How to avoid the ransomware attack

Adjust Comment Print

"A genie let out of a bottle of this kind, especially created by secret services, can then cause damage to its authors and creators", Putin said.

Russian President Vladimir Putin denied that his country, which has been accused of cyber meddling in several countries in recent years, had anything to do with the attack.

The Japan Computer Emergency Response Team Coordination Center, a nonprofit group, said 2,000 computers at 600 locations in Japan were affected.

Microsoft blamed the US government for "stockpiling" software code that was used by unknown hackers to launch the attacks.

"There are other criminals who've launched this attack, and they are ultimately responsible for this", he said.

"An equivalent scenario with conventional weapons would be the United States military having some of its Tomahawk missiles stolen", Smith wrote. It was presumably placed there just in case the hackers wanted to make it stop.

The cross-border police agency Europol said the situation was now "stable", defusing concerns that attacks that struck computers in British hospital wards, European auto factories and Russian banks would spread further at the start of the working week. So far, not many people have paid the ransom demanded by the malware, Europol spokesman Jan Op Gen Oorth told The Associated Press.

Always update systems and software with the latest security updates.

The ransomware exploits older versions of Microsoft's operating system software, such as Windows XP. But computers and networks that haven't updated their systems are at risk.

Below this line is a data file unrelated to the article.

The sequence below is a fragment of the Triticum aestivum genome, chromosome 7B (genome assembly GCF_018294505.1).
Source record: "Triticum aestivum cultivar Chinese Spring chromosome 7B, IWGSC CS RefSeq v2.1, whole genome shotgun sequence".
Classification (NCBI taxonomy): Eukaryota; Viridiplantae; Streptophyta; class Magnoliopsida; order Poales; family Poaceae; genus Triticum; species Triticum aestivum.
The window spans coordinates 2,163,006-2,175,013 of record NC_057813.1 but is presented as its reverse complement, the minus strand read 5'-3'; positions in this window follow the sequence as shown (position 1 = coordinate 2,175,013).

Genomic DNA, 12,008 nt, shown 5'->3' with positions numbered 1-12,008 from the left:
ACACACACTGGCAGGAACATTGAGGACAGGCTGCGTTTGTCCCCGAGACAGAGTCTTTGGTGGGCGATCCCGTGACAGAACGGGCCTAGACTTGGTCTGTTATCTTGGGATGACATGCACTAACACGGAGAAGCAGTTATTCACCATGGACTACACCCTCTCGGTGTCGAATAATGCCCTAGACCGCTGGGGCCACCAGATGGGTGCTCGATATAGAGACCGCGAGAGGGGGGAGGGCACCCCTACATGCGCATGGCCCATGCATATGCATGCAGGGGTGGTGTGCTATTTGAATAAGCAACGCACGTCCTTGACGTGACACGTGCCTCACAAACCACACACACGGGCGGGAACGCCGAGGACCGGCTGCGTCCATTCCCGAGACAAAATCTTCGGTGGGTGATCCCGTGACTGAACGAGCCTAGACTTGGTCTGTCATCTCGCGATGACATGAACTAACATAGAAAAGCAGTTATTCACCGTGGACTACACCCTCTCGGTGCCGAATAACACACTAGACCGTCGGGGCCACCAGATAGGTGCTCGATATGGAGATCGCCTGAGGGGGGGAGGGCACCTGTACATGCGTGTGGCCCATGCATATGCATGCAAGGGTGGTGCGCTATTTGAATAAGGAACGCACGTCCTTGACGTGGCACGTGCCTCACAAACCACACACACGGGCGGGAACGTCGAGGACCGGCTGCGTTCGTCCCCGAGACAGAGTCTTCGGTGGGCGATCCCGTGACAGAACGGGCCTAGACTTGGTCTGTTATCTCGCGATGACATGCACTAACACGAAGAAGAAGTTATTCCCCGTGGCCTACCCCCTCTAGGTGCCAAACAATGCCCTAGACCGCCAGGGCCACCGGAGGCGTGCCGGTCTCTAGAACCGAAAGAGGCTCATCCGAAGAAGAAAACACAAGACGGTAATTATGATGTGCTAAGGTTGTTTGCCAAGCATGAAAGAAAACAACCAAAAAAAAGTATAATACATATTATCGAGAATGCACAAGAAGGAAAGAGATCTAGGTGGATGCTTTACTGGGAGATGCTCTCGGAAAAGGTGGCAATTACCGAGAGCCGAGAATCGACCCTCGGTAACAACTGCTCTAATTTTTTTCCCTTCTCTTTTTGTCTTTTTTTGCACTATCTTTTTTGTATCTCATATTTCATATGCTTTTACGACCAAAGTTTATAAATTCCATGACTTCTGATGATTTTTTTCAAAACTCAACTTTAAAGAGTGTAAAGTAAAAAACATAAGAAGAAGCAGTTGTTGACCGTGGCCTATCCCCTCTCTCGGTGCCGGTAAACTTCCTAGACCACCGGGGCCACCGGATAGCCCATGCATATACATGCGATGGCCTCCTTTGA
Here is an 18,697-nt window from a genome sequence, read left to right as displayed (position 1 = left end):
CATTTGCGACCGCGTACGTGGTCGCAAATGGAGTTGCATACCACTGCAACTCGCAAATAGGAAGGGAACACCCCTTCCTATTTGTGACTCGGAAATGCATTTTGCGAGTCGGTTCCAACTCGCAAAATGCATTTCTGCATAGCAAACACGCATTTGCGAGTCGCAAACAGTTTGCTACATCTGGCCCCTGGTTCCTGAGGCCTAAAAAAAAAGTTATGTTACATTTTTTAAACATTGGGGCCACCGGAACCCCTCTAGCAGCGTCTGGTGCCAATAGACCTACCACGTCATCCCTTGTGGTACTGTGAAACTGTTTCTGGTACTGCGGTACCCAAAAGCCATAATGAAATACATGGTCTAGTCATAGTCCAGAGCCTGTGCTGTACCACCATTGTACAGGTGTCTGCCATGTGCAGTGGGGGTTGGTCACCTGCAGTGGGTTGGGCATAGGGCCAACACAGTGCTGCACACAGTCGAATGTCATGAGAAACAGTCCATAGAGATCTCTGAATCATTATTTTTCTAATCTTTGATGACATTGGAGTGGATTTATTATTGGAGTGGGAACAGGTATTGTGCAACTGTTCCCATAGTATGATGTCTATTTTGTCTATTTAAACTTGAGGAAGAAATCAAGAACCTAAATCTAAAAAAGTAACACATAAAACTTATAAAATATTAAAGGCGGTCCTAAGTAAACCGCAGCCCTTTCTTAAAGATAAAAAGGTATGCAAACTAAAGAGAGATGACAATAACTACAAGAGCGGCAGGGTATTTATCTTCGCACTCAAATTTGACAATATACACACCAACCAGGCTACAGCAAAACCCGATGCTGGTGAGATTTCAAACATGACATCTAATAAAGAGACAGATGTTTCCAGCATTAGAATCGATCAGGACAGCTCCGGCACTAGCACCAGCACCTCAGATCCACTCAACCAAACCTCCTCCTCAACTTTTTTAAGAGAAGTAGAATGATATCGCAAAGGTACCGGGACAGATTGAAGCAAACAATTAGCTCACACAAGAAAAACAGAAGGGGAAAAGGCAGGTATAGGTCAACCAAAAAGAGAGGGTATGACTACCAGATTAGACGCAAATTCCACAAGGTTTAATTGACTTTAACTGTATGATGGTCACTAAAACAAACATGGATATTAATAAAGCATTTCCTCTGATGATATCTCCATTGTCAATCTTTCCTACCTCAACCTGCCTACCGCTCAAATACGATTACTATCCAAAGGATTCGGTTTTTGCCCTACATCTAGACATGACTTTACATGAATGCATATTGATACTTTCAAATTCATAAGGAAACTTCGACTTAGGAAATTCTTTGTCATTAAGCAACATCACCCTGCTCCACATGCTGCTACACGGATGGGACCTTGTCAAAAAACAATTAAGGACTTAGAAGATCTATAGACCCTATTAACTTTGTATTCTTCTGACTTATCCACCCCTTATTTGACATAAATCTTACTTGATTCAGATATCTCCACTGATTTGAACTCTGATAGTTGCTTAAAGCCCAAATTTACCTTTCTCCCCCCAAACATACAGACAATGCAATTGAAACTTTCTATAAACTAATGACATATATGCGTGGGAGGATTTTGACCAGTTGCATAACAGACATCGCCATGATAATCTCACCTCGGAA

Based on initial reports, only one Australian business was hit by the cyber attack.

French carmaker Renault said its Douai plant, one of its biggest sites in France employing 5,500 people, would be shut on Monday as systems were upgraded.

"We've never seen anything like this", the head of the European Union's policing agency told Britain's ITV television, calling its reach "unprecedented".

Tehran mayor Qalibaf quits presidential race, backs Raisi: ISNA
Raisi has been campaigning on that, proposing cash payments for the poor that proved popular in the past under Ahmadinejad. Rouhani added that tourism in 2013, before the deal lifted some sanctions, was less than that recorded in April this year.

"I highly suspect that, with the amount of coverage that this incident is getting, there are probably already people that are working to incorporate the exploit that was used for spreading", he said.

It encrypted users' computer files and displayed a message demanding anywhere from $300 to $600 to release them; failure to pay would leave the data mangled and likely beyond fix.

The perpetrators have demanded payment within three days or the price will double, and they threaten to delete the files altogether if payment is not received within seven days.

Victims were asked for payment of $300 (275 euros) in the virtual currency Bitcoin. They are doing the same with the "phishing" emails that helped the ransomware embed itself in computers.

The hackers use the tool to encrypt files within targeted computers, "locking" the files and making them inaccessible.

"The recent attack is at an unprecedented level and will require a complex worldwide investigation to identify the culprits", said Europol, Europe's policing agency.

The British government denied allegations that lax cybersecurity in the financially stretched, state-funded health service had helped the attack spread.

Symantec said the majority of organisations affected were in Europe.

Russia's interior ministry said some of its computers had been hit, while the country's banking system was also attacked, although no problems were detected, as was the railway system.

"We will ensure that we re-schedule any cancelled appointments as soon as possible".

Hospitals, universities, manufacturers and government agencies in the U.K., China, Russia, Germany and Spain have all been affected.

Comments